Lululemon’s acquisition of Mirror for $500 million offers insight into radically changing consumer behaviour and new retail trends in 2020 and beyond. A modern narrative of omni-channel retail, this unique partnership displays how athleisure and activewear has thrived in the past couple of months.
In the middle of the pandemic, the shortage of kettle-bells made headlines, such was the demand. Every lay person felt the need to invest in products to aid their fitness journey. It was no surprise when Lululemon’s share price reached an all-time high in June!
Surge in Home Workout Apps’ Downloads
The worldwide Google search trend report revealed that interest in search terms such as ‘home gym,’ ‘home workout’ and ‘home fitness’ is steadily rising. Interest in exercise gear also shot up by 500%, which explains the gym equipment shortage reported across the world. This interest has translated into actual workout app downloads if we look at the figures.
Peloton’s work-out-at-home app recorded a 245% spike in installs, fuelled by the 90-day free trial on offer. More than 1 million people signed up for this trial between mid-March and the end of April.
The daily global downloads of other workout apps such as Nike Training Club, Map My Run by Under Armour, and Samsung Health has surged as well. Strava shared that its app usage has more than tripled after a nationwide lockdown was announced in the US.
Mirror, the two-year-old start-up, on the other hand, has replaced personal gyms and fitness studios by offering the boutique studio experience at home. Its strength lies in personalization through technology – from personalized programs to text-based tips and shoutouts!
The addictive nature of these apps is drawing people’s attention. Like Netflix, modern workout apps are home to streamable, interactive videos neatly listed under different categories. Users can customize their experience according to the difficulty levels, fitness goals and personal style.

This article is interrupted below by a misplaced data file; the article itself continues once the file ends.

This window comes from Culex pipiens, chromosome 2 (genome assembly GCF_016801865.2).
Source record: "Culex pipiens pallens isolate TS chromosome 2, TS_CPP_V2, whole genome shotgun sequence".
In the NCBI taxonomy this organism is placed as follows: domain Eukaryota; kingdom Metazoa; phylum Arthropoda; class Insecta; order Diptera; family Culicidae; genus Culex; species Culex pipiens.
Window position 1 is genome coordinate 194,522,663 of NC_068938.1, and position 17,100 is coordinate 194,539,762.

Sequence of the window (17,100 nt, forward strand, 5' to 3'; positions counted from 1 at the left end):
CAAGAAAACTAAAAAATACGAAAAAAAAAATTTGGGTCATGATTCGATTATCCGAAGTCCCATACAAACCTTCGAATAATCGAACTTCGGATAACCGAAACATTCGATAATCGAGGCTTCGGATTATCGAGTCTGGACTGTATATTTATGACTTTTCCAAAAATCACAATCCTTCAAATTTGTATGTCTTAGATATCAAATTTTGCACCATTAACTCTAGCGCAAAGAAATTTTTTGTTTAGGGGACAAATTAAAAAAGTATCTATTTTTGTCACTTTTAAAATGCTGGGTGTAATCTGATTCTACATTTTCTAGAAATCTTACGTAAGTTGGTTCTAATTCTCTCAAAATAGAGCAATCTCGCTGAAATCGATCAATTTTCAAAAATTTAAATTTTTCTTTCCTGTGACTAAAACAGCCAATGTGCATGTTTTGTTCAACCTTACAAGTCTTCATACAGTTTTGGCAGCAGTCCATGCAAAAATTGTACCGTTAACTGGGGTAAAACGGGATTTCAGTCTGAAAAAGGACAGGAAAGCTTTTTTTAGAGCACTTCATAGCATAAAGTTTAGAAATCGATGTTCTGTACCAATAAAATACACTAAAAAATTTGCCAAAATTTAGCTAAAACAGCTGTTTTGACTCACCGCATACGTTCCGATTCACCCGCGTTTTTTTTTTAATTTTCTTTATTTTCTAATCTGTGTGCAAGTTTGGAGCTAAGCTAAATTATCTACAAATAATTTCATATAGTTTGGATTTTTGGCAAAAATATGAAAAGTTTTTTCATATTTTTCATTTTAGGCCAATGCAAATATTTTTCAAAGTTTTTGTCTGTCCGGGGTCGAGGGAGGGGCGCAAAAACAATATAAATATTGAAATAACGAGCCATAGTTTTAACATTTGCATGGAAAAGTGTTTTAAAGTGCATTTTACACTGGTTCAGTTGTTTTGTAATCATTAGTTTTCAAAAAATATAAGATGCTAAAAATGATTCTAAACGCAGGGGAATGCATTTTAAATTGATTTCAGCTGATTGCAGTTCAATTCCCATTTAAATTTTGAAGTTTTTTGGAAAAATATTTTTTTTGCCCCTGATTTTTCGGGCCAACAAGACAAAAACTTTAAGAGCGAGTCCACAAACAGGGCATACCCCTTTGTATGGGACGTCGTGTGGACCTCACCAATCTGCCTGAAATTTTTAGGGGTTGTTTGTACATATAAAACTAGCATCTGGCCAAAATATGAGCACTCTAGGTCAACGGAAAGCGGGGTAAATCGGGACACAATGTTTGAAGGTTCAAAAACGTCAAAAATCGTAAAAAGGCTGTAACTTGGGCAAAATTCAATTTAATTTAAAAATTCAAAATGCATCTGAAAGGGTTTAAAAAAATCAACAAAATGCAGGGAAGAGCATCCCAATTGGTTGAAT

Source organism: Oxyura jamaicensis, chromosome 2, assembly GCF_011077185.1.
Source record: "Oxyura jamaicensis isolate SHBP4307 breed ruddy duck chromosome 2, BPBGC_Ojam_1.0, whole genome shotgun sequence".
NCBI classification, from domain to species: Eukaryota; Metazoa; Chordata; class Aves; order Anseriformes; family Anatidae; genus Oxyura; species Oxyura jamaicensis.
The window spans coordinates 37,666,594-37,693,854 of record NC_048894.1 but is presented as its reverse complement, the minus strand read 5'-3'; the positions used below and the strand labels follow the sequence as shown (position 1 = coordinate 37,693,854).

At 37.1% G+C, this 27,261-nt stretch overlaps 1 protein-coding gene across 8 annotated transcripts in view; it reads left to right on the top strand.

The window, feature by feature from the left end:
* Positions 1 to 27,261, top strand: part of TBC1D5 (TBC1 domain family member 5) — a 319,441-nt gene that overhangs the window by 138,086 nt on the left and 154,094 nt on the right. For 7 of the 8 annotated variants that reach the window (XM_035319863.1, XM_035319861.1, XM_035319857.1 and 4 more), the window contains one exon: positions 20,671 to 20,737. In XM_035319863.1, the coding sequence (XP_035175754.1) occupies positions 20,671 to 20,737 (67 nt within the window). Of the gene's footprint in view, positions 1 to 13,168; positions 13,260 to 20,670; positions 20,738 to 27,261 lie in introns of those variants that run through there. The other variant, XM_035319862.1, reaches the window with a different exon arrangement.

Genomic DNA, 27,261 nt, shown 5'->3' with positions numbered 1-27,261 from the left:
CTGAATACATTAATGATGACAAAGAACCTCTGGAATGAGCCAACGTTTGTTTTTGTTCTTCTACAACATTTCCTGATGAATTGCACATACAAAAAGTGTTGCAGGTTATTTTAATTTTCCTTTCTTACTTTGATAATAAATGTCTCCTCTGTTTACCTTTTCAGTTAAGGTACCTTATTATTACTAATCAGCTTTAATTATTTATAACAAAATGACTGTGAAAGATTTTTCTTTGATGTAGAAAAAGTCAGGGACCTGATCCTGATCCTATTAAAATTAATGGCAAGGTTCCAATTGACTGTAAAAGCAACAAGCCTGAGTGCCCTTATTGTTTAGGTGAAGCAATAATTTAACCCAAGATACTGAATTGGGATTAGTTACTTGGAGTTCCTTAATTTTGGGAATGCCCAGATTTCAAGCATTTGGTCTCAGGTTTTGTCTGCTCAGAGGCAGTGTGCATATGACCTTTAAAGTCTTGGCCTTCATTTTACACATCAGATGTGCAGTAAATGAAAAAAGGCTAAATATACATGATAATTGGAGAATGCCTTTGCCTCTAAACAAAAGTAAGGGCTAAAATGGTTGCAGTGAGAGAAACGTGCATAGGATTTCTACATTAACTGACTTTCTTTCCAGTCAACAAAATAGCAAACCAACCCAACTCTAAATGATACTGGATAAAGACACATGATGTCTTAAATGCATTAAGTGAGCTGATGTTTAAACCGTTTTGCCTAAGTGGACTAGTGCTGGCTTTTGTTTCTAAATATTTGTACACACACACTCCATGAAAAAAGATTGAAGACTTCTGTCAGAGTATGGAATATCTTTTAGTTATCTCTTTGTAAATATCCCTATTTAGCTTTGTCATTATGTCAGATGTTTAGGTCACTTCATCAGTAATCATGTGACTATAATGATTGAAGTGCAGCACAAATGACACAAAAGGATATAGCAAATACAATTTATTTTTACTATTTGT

Technology Reshaping Athleisure
Technology is the spine of the fitness and wellness industry’s transformation. When physical gyms and sports events shut down for an indefinite period, fitness businesses and fashion brands relied on their digital infrastructure to stay relevant. The success of early adopters like Mirror, that sealed a $500 million deal when money was so tight, wouldn’t have been possible without the power of A.I. and data.
With fresh evidence emerging of airborne transmission of COVID-19, especially in closed air-conditioned spaces like gyms, the fitness industry – gear, apps, clothes – will continue to thrive in the digital space.
The role of technology isn’t restricted to chalking out work-out programs and tracking progress for customers. From demand forecasting to smart wearables, technology and activewear clothing seem inseparable. The popularity of home work-out apps, online content and fitness equipment has further fuelled the activewear market.
Things Look Up For Athleisure and Activewear
The sports apparel market is expected to cross $200 billion in 2020.
Demand for activewear climbed up by 141% in May in the UK, exceeding the demand for loungewear since the lockdown. As shelter-in-place restrictions eased up in various parts of the world, demand for outdoor exercise clothes shot up. Online searches for running shorts increased by 159% and for cycling shorts by 147%.
The UK also registered a 64% jump in YoY activewear sellout rates in 2020, followed by China with 55% and Australia with 47% YoY difference. Annual sales of smart clothing is expected to touch $11 billion in 2025, Juniper research predicts.
Fresh food delivery service, Gymology, launched a fitness clothing line and, Target debuted it’s ‘All in Motion’ activewear brand early this year.